Parliament Ottawa trucker freedom convoy protest photos

You can’t honk away a pandemic

“A basic understanding of mitigation efforts vs. hospital capacity seems to go over the heads of protesters who decided that we should stop our collective efforts to protect the most vulnerable during a global pandemic just because they’ve had enough.”

When the so-called Freedom Convoy started making headlines last week, I called the protest a “collective temper tantrum.” Nothing that’s happened since has made me change my mind. If anything, the escalation of disruption tactics, the relentless occupation of downtown Ottawa and the often-criminal behaviour associated with it, not to mention the suspension of the convoy’s GoFundMe campaign, and by-now substantial proof of questionable U.S. elements behind it, have only solidified my ongoing belief that the generalized frustration of some Canadians over COVID measures was sinisterly used by right-wing groups that had other, much more malicious goals in mind.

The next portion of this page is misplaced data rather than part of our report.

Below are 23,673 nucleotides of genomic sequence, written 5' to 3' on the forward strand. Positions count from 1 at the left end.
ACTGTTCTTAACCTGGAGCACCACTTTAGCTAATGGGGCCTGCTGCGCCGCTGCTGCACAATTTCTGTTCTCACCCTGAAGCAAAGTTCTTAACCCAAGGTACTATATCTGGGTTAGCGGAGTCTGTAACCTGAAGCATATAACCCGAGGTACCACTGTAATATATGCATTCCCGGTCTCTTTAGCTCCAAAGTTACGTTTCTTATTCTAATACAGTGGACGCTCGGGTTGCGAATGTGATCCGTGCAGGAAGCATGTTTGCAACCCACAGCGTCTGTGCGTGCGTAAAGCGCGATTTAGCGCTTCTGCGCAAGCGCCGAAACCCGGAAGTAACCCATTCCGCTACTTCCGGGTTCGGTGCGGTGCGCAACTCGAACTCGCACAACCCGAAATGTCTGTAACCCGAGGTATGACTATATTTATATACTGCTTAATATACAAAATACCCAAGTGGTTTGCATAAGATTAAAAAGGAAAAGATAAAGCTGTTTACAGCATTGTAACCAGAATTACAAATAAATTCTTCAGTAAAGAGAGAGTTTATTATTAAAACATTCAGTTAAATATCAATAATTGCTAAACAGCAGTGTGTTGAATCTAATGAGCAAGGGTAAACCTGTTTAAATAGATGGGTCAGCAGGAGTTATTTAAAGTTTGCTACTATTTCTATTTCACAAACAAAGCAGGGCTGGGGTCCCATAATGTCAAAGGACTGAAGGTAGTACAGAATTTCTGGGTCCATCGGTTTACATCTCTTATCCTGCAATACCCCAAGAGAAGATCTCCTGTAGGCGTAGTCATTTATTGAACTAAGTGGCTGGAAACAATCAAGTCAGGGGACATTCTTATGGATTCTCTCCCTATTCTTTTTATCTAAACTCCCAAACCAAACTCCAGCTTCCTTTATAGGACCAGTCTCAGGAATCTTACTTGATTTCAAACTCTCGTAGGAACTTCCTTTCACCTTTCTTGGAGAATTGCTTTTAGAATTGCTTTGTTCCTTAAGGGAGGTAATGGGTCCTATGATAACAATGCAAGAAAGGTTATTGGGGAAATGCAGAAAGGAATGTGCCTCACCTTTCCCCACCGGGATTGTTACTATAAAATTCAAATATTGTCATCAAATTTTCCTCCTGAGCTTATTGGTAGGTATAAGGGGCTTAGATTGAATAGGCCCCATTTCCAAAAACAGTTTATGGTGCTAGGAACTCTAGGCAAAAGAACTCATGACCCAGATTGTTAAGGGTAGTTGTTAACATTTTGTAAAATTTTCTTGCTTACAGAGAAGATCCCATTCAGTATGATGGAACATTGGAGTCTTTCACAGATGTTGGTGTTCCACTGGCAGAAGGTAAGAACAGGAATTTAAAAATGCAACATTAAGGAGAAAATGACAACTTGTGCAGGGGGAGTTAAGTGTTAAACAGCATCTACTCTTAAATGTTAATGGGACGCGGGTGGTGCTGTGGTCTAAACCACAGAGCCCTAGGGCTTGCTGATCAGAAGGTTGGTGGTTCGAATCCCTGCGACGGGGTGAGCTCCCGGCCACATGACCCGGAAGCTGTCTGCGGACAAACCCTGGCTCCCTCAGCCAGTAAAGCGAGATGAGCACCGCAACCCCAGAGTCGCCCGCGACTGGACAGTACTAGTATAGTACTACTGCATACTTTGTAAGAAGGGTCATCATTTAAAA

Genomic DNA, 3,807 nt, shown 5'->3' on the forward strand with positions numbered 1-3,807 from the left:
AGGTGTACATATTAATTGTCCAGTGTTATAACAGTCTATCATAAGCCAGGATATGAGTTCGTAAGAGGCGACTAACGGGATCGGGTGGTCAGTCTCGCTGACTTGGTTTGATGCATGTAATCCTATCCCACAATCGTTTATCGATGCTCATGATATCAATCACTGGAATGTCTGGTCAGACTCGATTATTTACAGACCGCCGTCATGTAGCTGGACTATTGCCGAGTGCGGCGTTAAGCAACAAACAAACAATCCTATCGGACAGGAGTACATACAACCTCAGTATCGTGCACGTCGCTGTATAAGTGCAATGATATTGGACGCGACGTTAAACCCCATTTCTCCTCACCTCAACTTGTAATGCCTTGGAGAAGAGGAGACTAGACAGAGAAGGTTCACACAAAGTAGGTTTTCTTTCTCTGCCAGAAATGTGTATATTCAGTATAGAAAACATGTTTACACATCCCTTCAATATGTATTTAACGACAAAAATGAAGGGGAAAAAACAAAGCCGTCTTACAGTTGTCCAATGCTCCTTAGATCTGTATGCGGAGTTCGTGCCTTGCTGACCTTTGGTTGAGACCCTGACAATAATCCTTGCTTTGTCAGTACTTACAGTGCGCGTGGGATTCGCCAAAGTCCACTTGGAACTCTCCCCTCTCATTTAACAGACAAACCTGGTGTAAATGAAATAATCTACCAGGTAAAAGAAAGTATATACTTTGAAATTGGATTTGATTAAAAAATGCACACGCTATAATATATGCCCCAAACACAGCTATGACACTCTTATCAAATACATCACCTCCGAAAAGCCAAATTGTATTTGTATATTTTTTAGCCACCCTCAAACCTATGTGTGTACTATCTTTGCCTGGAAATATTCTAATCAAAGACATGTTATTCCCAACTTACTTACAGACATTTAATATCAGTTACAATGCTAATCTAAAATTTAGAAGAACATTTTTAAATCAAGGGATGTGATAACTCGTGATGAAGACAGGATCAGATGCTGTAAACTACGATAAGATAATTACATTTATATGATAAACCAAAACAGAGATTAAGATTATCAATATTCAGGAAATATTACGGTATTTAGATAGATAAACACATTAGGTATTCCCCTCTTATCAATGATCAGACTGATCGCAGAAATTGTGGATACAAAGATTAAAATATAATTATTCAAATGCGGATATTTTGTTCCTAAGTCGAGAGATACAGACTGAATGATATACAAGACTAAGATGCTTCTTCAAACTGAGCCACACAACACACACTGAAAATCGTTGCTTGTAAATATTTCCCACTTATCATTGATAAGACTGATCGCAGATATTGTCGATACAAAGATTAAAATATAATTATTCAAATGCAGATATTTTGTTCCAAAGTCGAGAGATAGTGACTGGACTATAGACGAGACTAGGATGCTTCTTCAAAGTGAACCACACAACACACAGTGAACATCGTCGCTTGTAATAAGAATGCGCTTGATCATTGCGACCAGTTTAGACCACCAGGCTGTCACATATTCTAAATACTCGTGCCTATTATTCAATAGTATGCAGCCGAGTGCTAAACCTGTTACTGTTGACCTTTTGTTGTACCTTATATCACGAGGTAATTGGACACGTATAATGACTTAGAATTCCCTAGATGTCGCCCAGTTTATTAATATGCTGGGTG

Even those reluctant to connect the dots need to grudgingly acknowledge that what some have repeatedly tried to paint as a homegrown, grassroots, working class movement about COVID mandates has, so far, really been much more about a foreign-funded occupation and political destabilization movement. 

Prominent GOP members and Trump supporters like Texas Attorney General Ken Paxton, Florida Governor Ron DeSantis and Georgia representative Marjorie Taylor Greene have all angrily denounced GoFundMe for suspending the fundraiser — almost as if they had a personal stake in its success. These people are, to say the least, problematic, for reasons ranging from their false allegations of fraud in the 2020 presidential election to Holocaust denial to posting COVID vaccine misinformation. They’re the same people who think the January 6th insurrection at the U.S. Capitol — where 5 people died, and 140 police officers were injured — was “legitimate political discourse.”